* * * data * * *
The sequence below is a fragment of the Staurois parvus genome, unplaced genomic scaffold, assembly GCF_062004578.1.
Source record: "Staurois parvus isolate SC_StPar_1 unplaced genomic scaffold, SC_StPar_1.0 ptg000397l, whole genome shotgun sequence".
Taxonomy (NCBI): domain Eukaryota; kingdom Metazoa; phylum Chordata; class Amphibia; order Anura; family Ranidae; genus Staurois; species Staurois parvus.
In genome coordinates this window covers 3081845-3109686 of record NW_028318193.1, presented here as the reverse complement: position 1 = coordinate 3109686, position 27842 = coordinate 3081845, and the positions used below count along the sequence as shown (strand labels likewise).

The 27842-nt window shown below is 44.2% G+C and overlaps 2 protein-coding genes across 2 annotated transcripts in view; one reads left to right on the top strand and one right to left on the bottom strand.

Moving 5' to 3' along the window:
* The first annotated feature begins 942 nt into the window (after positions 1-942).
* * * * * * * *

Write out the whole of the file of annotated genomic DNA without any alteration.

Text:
The sequence below is a fragment of the Staurois parvus genome, unplaced genomic scaffold, assembly GCF_062004578.1.
Source record: "Staurois parvus isolate SC_StPar_1 unplaced genomic scaffold, SC_StPar_1.0 ptg000397l, whole genome shotgun sequence".
Taxonomy (NCBI): domain Eukaryota; kingdom Metazoa; phylum Chordata; class Amphibia; order Anura; family Ranidae; genus Staurois; species Staurois parvus.
In genome coordinates this window covers 3081845-3109686 of record NW_028318193.1, presented here as the reverse complement: position 1 = coordinate 3109686, position 27842 = coordinate 3081845, and the positions used below count along the sequence as shown (strand labels likewise).

The 27842-nt window shown below is 44.2% G+C and overlaps 2 protein-coding genes across 2 annotated transcripts in view; one reads left to right on the top strand and one right to left on the bottom strand.

Moving 5' to 3' along the window:
* The first annotated feature begins 942 nt into the window (after positions 1-942).